Okay, I’m at a bit of a loss because I have yet to see “The Chronicles of Riddick” as I write this review for “Riddick,” the latest film in the franchise from writer/director David Twohy and star Vin Diesel. At the same time, I have seen “Pitch Black” which started this series off in the first place, and perhaps that’s all I need to have watched before viewing this movie. The way it is constructed, “Riddick” is very much a stand-alone movie to where it doesn’t necessarily require you to have watched the previous two movies to enjoy what it’s about.
As the movie starts, Riddick (Vin Diesel) is now King of the Necromongers, but he ends up being betrayed by his supposed followers when he is left for dead on a planet that he is led to believe is his home world of Furya. From there, Riddick struggles to survive in a hostile environment where all these scorpion-like creatures and dog beasts are out to eat anything that moves on at least two feet. To make matters worse, bounty hunters are once again on the hunt for him as he is forced to expose his location in order to find a way off of this barren planet.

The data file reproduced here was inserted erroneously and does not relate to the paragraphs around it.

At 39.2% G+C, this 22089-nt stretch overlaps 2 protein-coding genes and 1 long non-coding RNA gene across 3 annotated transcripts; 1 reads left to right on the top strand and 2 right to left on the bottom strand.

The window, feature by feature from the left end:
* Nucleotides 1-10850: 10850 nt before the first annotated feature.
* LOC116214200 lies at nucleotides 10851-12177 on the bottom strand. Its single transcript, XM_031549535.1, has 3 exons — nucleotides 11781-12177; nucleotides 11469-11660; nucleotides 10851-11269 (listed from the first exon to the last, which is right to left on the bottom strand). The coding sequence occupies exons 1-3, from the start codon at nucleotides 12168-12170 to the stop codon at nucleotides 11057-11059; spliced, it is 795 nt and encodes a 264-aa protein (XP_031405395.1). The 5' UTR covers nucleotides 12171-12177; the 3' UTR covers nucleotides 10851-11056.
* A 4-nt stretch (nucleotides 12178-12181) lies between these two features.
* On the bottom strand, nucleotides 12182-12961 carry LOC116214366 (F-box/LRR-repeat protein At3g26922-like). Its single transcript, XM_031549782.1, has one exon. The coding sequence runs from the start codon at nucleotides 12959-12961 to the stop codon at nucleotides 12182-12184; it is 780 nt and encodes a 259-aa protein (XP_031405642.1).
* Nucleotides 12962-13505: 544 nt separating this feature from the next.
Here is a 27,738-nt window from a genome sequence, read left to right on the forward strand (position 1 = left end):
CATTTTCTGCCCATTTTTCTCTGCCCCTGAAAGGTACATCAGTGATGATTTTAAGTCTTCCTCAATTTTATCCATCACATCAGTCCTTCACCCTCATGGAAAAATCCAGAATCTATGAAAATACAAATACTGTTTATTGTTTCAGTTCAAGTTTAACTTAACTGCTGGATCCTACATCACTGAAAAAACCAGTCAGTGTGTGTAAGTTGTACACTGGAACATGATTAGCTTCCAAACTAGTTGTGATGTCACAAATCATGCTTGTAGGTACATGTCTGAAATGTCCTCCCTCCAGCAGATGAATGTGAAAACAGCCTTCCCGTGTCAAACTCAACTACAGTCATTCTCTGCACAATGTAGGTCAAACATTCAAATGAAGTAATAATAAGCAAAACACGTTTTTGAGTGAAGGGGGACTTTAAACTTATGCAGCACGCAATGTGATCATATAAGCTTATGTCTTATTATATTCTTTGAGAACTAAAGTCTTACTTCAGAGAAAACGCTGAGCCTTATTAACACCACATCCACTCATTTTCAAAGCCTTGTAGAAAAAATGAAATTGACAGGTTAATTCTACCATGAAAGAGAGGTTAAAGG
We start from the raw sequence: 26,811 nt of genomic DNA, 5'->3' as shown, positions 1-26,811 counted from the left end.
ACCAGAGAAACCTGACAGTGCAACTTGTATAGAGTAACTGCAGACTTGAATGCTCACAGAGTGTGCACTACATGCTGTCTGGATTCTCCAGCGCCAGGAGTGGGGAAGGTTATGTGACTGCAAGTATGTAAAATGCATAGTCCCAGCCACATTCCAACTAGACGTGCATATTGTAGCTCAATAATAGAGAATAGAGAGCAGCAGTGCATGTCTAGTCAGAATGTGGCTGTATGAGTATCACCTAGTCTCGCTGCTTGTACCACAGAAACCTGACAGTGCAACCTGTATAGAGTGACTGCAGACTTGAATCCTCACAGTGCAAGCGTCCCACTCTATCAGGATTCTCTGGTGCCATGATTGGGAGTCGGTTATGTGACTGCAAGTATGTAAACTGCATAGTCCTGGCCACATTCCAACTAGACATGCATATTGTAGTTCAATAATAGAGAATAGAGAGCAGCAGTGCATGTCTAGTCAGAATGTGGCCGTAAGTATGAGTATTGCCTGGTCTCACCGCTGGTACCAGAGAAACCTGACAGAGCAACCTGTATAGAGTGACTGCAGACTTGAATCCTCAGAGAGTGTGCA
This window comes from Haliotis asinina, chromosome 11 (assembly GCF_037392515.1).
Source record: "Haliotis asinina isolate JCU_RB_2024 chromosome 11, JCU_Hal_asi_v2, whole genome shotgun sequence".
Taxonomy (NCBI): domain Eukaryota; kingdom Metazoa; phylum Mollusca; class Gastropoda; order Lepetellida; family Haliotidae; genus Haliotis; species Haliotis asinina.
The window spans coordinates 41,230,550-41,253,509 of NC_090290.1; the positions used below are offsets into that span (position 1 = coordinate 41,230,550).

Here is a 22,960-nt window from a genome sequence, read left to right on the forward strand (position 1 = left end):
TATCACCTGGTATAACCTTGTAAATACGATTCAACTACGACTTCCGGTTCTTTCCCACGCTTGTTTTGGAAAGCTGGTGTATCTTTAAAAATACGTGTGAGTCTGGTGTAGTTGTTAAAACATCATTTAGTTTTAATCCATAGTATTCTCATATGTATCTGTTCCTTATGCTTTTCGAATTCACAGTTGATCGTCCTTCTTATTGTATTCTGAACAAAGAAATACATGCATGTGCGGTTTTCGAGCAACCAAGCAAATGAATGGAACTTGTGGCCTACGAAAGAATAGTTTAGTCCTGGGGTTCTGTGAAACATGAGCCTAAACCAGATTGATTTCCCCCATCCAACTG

What’s interesting about “Riddick” is we see how being King has somehow robbed this anti-hero of his abilities to survive. Diesel has made it no secret of how much he loves playing this character, and he invests Riddick with everything he has. Whatever you may think of his acting, you can’t say that Diesel isn’t dedicated to giving this character the respect he deserves. Riddick is a bad dude, but like the best anti-heroes in movies, you still find yourself rooting for him.
“Riddick” really is a passion project for Diesel and Twohy more than anything else. Because “The Chronicles of Riddick” was a big budget studio movie that didn’t do well commercially, the two of them ended up having to raise the money independently to make this film a reality. Going from a budget of over $100 to a budget of under $40 million may have forced them to cut a lot of corners, and this is probably not the Riddick movie they originally envisioned after doing the last one. But I liked what they were able to come up with given the limited resources at their disposal.